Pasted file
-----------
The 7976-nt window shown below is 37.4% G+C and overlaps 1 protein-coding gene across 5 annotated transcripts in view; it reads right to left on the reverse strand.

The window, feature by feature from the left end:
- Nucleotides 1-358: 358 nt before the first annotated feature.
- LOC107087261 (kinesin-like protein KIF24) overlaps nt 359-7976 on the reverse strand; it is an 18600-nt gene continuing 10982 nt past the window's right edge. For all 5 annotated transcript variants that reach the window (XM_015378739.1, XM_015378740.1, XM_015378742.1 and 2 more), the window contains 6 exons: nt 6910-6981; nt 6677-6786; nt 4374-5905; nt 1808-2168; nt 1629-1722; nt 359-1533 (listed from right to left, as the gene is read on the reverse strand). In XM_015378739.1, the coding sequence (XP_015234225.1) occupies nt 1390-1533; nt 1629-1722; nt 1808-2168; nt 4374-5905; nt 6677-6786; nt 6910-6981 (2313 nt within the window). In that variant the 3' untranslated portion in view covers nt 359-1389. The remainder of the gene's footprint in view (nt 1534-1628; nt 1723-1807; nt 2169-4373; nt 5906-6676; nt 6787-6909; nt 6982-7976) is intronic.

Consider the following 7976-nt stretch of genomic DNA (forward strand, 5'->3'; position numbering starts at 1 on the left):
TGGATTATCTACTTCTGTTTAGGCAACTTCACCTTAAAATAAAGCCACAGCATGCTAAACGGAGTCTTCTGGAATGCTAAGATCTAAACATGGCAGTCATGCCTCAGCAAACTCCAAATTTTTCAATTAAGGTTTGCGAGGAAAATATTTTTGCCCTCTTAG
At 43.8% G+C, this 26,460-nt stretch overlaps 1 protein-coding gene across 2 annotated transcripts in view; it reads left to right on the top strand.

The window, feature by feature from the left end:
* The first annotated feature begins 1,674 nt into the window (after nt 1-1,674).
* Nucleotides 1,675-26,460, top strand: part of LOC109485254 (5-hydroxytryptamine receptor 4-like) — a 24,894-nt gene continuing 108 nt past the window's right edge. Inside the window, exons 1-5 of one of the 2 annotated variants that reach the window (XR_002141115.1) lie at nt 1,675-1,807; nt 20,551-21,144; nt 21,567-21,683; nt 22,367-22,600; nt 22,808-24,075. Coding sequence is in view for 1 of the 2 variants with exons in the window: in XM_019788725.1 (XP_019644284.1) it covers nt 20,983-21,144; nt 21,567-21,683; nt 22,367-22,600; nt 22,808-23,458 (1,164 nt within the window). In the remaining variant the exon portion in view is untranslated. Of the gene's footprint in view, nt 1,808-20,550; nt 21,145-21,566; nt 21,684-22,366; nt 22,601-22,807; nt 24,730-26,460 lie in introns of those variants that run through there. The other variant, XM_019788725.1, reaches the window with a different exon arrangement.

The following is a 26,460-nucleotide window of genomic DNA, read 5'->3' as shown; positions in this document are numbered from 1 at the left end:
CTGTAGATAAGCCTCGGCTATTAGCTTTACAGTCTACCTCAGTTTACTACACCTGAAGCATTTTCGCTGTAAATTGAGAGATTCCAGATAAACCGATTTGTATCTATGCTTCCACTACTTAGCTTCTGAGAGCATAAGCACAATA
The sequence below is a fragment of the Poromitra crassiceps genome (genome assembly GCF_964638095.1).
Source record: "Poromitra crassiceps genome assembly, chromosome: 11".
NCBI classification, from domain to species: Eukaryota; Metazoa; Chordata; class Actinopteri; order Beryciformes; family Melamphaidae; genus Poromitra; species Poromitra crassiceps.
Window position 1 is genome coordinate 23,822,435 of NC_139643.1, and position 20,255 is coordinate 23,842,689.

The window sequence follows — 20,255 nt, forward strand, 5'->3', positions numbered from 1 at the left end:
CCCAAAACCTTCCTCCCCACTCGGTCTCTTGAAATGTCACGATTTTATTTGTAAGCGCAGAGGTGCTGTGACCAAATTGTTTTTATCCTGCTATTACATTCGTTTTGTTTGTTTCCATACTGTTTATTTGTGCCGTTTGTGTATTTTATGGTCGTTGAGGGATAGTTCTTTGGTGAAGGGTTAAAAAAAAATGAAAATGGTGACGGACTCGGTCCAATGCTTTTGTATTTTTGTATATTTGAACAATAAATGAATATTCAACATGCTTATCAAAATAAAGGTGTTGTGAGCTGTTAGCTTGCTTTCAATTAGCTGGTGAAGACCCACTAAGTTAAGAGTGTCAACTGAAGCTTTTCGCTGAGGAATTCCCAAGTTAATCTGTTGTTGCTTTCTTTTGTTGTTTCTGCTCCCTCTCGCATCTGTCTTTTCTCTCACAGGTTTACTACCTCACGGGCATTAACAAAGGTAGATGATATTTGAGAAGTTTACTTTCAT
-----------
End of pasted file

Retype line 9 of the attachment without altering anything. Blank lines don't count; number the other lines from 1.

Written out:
* The first annotated feature begins 1,674 nt into the window (after nt 1-1,674).